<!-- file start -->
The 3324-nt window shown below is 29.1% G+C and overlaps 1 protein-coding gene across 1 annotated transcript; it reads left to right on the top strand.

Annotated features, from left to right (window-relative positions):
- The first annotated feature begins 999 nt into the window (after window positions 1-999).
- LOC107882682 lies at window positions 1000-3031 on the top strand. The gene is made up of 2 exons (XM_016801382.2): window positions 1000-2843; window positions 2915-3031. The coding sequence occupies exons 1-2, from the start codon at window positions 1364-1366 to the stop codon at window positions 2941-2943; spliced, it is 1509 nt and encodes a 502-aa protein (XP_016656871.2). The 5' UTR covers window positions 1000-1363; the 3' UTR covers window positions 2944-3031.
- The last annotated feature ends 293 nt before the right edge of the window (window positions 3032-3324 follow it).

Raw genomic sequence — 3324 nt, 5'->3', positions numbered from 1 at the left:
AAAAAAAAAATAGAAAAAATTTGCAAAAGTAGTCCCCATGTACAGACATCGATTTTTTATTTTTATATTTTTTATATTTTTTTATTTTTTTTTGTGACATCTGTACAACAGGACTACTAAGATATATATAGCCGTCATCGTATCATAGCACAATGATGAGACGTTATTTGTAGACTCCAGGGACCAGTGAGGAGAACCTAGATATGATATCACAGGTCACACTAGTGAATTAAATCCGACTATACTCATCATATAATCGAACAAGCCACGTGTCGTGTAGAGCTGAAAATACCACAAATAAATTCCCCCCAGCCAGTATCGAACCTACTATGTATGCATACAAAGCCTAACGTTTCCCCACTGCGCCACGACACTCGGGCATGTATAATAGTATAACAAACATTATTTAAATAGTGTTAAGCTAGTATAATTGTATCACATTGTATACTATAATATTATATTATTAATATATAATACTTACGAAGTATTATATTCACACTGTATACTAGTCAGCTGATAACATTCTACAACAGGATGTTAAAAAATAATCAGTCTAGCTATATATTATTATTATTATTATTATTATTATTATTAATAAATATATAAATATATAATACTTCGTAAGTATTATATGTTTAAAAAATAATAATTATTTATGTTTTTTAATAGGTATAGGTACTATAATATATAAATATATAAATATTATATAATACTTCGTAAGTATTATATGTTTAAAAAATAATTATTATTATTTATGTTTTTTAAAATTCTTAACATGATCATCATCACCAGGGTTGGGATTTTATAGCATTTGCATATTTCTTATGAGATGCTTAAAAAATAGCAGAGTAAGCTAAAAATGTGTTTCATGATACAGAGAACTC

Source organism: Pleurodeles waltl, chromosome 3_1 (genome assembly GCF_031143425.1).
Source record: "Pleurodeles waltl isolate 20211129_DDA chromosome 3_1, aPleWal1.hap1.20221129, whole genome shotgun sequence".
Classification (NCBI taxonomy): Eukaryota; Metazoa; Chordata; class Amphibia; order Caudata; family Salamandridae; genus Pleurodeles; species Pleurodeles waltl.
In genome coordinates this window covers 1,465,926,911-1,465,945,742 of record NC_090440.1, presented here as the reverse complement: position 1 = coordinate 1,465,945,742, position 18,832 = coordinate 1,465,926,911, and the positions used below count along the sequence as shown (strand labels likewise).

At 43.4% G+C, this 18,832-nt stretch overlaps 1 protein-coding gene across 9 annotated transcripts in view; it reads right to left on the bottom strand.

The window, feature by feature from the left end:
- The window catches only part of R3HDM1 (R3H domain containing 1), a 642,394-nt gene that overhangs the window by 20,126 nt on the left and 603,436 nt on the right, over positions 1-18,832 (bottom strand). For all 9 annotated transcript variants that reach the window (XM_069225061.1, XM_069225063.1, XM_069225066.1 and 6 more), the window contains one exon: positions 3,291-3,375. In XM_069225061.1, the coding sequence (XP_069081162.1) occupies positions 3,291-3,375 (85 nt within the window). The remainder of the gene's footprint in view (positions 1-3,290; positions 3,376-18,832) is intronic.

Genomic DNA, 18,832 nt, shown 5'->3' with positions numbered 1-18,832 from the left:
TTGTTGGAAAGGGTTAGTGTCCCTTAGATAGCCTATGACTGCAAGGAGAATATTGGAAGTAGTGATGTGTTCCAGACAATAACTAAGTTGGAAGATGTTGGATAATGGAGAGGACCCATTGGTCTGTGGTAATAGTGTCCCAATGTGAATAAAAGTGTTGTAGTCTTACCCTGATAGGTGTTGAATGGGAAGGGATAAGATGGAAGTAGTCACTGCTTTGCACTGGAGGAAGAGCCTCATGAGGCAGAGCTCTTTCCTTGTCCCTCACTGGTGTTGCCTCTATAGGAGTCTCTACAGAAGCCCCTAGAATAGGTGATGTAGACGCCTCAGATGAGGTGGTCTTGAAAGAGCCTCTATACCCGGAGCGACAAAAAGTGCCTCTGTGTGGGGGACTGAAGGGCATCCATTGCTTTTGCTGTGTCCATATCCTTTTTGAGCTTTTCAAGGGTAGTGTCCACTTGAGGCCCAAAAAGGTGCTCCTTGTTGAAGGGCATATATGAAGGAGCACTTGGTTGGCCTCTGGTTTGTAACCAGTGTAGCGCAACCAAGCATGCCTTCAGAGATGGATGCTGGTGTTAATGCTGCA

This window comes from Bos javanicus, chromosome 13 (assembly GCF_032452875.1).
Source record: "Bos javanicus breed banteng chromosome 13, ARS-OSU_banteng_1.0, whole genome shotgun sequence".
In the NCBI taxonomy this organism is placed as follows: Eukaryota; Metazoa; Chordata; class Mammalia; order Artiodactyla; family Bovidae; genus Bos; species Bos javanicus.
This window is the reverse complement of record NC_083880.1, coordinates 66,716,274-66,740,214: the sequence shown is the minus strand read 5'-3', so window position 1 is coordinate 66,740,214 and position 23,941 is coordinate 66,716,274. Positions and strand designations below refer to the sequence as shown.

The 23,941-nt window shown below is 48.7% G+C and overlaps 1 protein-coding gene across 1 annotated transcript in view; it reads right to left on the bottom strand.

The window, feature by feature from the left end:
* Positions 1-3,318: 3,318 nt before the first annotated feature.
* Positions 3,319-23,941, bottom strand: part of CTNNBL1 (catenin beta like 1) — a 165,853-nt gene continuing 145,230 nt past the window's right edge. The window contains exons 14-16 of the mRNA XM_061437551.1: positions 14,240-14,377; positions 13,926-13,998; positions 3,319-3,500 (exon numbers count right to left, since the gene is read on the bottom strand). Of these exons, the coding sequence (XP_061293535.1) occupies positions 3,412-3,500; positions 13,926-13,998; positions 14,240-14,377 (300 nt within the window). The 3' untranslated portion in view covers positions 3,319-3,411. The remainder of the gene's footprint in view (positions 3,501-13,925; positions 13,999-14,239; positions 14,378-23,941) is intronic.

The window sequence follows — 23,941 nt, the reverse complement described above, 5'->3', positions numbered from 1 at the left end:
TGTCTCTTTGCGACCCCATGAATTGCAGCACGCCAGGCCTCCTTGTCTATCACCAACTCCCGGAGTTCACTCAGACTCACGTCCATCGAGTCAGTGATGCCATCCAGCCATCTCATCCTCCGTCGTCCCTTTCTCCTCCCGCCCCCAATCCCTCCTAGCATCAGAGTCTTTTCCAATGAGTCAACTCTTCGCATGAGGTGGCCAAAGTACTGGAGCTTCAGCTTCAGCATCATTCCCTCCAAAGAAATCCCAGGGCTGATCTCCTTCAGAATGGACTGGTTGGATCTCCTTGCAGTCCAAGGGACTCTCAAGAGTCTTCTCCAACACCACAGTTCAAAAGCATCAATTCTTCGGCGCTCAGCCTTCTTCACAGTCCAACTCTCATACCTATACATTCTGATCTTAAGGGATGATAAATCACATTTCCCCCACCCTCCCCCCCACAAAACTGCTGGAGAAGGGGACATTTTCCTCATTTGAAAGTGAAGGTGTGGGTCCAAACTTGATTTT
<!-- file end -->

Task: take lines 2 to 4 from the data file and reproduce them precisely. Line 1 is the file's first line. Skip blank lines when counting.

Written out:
Annotated features, from left to right (window-relative positions):
- The first annotated feature begins 999 nt into the window (after window positions 1-999).
- LOC107882682 lies at window positions 1000-3031 on the top strand. The gene is made up of 2 exons (XM_016801382.2): window positions 1000-2843; window positions 2915-3031. The coding sequence occupies exons 1-2, from the start codon at window positions 1364-1366 to the stop codon at window positions 2941-2943; spliced, it is 1509 nt and encodes a 502-aa protein (XP_016656871.2). The 5' UTR covers window positions 1000-1363; the 3' UTR covers window positions 2944-3031.